ESPN employees were notified Thursday morning that the network plans to lay off 300 people and leave another 200 open positions unfilled as the network and parent company Disney navigate the financial effects of the COVID-19 pandemic.
The network’s remote and studio production teams are expected to be heavily affected by the layoffs, according to sources with knowledge of the situation, though the reductions will come from various elements of the EPSN operation.
ESPN is an NBA, MLB, and NFL rights holder. The network went without live professional games in the most prominent sports from mid March until late July during the pandemic.
“It’s just brutal,’’ said one ESPN source who shared an internal memo from EPSN president Jimmy Pittaro announcing the layoffs Thursday morning. “Live sports are the most important thing we do, revenue-wise and viewership-wise. The people losing their jobs are the lifeblood of that.”
The layoffs have been rumored for months. The Athletic’s Richard Deitsch reported Wednesday that they would come this week. Parent company Disney has taken a financial hit to its various businesses during the pandemic, most prominently its theme parks. Disney laid off 28,000 employees in September.
“For some time, ESPN has been engaged in planning for its future amidst tremendous disruption in how fans consume sports,’’ said Pittaro in a press release sent to reporters. “The pandemic’s effect on ESPN clearly accelerated our thinking on all fronts. Today, as a result of these circumstances, we informed our employees that we have made the difficult decision to reduce our workforce to create a more agile, efficient organization.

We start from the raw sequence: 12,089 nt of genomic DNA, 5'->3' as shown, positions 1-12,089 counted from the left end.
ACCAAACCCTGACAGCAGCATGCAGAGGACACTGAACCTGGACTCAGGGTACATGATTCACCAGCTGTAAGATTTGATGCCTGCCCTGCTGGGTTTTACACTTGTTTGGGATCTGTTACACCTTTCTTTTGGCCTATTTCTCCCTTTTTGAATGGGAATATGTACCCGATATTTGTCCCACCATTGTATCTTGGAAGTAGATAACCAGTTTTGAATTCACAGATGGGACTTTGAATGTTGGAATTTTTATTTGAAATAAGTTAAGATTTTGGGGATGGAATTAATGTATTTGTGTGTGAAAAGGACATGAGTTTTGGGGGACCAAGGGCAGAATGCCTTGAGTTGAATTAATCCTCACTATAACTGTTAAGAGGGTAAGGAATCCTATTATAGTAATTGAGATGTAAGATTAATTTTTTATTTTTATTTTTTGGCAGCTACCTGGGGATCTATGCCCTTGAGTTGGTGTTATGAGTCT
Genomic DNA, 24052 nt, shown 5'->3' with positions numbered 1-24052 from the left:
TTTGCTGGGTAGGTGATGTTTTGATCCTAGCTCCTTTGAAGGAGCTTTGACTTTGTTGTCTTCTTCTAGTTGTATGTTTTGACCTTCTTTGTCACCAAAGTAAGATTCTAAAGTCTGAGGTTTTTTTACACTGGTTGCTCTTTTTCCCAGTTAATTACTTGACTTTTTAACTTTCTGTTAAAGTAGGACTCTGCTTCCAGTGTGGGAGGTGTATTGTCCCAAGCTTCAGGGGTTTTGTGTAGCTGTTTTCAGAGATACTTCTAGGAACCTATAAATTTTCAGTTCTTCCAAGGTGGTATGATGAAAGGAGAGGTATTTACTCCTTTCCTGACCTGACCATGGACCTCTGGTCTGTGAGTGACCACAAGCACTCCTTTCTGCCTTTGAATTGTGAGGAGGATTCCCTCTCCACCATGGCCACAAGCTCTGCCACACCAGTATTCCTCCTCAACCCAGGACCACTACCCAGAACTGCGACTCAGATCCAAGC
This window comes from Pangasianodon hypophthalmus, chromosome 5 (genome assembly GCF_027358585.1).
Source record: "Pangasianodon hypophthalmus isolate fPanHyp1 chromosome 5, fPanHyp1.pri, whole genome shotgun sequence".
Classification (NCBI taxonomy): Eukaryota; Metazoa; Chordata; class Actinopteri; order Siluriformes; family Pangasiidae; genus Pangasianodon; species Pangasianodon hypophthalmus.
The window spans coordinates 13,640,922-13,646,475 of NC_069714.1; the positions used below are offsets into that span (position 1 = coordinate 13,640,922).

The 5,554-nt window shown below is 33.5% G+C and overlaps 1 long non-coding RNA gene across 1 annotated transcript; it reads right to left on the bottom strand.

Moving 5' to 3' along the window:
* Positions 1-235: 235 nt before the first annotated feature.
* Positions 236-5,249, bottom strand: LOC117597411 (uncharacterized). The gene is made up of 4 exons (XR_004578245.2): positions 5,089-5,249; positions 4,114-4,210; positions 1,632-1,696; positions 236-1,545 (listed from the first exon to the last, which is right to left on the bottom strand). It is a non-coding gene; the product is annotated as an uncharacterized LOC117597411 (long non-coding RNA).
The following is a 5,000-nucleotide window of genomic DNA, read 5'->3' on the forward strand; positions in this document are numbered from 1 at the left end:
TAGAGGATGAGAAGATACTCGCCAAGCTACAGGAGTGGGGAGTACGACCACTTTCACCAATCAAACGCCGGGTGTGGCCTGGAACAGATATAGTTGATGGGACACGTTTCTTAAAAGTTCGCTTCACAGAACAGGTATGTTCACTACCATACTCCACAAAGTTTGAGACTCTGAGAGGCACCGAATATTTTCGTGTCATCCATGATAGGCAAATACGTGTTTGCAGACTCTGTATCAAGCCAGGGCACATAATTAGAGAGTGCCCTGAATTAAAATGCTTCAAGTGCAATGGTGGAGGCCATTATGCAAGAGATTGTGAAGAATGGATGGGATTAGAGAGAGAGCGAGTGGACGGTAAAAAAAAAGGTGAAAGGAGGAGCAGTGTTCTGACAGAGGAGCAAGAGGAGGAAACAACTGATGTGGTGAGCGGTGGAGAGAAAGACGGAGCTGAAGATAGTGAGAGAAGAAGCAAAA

“We are parting ways with many exceptional teammates, all of whom have made important contributions to ESPN. These are not easy decisions, and we will work hard to make their transitions easier.”
ESPN, which currently has approximately 5,000 employees, has undergone several staff reductions in recent years, including two rounds of layoffs in 2017. Several well-known ESPN personalities were among the 200 to lose their jobs in ’17.
Little to no-air talent is expected to be let go during this round of layoffs, though openings, such as the one created by the departure of longtime host Trey Wingo, who has been off the air since September while his contract runs out, will not be filled.
ESPN, which had its highest-paid talent take pay cuts in April, plans to further emphasize its streaming service ESPN-plus as part of its strategy going forward, according to Pitaro’s memo.
“Prior to the pandemic, we had been deeply engaged in strategizing how best to position ESPN for future success amidst tremendous disruption in how fans consume sports,” said Pitaro in the staff memo. “The pandemic’s significant impact on our business clearly accelerated those forward-looking discussions. In the short term, we enacted various steps like executive and talent salary reductions, furloughs and budget cuts, and we implemented innovative operations and production approaches, all in an effort to weather the COVID storm.
“We have, however, reached an inflection point. The speed at which change is occurring requires great urgency, and we must now deliver on serving sports fans in a myriad of new ways. Placing resources in support of our direct-to-consumer business strategy, digital, and, of course, continued innovative television experiences, is more critical than ever.”
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